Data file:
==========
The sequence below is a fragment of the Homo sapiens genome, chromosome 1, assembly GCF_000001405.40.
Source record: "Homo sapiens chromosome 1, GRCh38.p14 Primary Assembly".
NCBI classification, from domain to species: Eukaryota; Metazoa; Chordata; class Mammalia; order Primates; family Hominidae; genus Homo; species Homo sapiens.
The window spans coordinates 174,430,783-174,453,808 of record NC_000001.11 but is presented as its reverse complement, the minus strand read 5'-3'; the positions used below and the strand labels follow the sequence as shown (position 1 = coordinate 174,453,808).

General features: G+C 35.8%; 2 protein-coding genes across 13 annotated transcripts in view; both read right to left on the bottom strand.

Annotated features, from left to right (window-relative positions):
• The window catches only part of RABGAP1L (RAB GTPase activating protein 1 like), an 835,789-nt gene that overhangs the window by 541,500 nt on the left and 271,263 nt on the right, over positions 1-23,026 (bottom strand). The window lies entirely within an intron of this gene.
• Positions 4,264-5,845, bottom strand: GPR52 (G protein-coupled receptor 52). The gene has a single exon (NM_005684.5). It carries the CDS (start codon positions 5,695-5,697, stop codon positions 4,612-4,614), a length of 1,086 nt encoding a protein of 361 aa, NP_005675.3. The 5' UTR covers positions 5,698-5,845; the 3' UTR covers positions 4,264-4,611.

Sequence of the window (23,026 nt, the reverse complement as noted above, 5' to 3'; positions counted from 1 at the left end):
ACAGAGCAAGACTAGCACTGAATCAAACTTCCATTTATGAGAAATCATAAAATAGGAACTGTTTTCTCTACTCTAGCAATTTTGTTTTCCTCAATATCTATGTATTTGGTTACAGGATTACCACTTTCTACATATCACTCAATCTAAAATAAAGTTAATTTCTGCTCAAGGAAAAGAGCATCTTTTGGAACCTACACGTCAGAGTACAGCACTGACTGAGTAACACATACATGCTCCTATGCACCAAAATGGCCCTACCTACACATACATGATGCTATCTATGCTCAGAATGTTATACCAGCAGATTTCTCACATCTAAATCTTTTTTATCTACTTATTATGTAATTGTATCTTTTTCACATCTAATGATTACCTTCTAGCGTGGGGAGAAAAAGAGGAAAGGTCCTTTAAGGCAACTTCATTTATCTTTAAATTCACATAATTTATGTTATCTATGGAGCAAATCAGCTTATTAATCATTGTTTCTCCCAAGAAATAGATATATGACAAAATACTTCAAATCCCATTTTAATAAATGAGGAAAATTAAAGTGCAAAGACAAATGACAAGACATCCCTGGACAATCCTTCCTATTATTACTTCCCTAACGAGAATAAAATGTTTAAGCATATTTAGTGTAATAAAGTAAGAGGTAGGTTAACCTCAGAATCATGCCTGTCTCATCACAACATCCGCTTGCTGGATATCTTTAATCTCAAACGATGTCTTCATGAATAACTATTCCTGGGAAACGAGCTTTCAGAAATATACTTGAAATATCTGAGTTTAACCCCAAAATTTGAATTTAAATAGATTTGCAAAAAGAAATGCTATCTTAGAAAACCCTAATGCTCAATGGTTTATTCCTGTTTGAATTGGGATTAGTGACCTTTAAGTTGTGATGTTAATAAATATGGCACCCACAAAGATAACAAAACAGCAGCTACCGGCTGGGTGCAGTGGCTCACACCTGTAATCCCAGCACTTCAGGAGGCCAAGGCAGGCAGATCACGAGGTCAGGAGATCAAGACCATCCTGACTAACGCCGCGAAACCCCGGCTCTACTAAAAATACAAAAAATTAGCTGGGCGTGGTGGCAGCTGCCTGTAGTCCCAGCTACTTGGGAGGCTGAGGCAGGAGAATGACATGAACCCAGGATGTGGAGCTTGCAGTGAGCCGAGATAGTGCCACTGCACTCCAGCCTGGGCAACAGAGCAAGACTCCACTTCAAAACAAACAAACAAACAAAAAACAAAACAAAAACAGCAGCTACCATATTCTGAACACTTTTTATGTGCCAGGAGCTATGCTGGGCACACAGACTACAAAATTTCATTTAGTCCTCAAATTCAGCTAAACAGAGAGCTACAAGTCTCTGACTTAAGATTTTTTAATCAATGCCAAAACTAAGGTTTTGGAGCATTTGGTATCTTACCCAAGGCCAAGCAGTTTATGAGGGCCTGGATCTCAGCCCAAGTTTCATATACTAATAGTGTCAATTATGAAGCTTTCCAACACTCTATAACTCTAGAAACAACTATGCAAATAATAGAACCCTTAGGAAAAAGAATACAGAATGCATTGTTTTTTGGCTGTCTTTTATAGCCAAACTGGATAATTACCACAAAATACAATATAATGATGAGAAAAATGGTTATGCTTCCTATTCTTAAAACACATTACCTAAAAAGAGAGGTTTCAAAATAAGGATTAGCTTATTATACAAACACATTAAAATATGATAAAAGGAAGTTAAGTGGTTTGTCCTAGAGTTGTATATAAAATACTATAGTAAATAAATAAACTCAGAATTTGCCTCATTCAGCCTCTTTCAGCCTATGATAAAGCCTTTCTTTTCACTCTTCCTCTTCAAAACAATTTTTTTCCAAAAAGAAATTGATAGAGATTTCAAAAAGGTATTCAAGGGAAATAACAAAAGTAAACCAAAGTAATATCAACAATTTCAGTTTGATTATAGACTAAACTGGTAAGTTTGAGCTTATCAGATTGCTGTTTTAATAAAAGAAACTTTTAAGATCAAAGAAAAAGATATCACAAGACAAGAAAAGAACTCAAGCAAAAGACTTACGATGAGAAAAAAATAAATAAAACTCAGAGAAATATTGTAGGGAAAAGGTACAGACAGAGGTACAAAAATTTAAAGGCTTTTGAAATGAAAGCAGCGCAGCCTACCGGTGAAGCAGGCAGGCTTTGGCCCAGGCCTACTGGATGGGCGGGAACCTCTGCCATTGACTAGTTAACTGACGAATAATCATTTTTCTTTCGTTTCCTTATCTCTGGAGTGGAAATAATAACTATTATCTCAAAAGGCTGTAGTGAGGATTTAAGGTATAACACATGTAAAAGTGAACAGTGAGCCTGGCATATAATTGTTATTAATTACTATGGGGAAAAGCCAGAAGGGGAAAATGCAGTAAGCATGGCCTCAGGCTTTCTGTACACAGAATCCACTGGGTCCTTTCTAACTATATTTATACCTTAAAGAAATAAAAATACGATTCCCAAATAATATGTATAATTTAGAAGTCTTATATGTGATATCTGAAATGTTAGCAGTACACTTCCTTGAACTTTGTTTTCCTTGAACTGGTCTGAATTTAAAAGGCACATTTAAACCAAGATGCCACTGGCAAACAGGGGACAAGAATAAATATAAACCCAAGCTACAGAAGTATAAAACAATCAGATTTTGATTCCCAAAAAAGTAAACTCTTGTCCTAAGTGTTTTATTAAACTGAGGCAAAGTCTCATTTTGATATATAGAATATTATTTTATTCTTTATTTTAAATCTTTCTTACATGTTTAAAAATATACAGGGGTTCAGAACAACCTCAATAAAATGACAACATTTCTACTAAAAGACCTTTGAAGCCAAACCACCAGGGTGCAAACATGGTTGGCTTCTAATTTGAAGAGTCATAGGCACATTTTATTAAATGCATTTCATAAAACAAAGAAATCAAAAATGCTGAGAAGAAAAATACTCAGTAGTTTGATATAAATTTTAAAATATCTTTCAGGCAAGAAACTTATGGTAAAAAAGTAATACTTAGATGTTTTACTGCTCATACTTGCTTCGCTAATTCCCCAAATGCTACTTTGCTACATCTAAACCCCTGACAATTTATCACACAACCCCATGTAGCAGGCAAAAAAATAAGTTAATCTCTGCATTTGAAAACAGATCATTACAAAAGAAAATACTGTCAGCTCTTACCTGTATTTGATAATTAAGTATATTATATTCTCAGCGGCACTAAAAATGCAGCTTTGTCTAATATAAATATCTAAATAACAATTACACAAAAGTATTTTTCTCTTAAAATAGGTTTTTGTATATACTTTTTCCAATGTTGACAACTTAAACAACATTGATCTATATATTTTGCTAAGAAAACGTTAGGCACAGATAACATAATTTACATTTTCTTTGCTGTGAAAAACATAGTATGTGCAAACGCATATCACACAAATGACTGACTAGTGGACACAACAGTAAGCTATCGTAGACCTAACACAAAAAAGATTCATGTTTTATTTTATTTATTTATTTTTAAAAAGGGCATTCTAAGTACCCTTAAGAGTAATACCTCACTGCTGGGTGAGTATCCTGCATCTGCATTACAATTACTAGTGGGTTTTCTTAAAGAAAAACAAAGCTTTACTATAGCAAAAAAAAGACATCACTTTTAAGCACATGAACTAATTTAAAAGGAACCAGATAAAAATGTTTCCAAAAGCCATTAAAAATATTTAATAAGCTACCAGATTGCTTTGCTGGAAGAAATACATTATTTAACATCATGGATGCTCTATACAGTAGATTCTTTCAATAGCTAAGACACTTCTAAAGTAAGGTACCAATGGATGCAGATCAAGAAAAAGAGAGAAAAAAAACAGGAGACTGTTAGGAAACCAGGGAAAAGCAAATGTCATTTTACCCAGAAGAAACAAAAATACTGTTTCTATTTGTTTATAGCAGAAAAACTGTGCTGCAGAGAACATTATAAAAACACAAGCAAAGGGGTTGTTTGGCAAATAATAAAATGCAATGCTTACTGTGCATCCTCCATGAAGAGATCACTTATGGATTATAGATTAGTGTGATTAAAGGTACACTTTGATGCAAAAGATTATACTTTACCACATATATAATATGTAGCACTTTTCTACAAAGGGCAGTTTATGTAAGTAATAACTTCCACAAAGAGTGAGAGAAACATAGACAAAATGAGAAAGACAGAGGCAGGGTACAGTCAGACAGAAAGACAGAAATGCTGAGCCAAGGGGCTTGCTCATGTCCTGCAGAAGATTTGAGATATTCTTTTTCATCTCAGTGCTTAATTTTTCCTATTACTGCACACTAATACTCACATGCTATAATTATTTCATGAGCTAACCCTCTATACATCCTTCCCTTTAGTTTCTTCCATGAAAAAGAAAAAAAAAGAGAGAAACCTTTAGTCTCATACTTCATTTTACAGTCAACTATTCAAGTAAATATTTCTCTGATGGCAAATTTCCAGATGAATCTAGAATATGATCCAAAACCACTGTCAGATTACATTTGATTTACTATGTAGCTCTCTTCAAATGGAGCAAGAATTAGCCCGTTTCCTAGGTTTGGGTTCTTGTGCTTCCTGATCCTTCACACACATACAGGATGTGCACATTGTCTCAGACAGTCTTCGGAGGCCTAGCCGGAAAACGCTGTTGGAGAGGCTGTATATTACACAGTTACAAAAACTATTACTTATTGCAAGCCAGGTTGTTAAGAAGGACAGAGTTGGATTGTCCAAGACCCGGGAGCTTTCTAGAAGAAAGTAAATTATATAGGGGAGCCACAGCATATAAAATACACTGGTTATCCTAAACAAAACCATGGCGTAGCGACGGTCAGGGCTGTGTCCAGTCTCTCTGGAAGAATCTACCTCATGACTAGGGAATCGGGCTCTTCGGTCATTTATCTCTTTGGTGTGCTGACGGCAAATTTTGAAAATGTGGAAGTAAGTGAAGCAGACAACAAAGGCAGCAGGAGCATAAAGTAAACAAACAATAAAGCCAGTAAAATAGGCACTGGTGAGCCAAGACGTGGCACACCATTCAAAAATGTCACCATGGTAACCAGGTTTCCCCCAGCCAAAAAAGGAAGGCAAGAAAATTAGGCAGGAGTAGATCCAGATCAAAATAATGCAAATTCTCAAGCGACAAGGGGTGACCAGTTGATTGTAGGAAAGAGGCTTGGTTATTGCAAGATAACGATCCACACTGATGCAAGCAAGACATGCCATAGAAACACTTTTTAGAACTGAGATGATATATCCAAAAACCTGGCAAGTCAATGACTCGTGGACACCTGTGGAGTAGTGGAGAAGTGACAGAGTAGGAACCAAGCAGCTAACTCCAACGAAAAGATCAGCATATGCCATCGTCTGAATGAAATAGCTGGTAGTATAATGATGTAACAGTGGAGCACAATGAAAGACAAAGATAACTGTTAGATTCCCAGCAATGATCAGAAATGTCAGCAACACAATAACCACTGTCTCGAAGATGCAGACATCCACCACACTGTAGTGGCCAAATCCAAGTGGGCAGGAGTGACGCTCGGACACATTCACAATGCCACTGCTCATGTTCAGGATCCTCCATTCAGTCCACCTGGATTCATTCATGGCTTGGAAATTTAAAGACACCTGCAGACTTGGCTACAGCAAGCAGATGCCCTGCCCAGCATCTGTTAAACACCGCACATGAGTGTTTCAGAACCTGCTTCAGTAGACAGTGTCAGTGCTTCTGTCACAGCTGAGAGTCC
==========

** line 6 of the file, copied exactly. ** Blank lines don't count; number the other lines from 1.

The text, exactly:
Annotated features, from left to right (window-relative positions):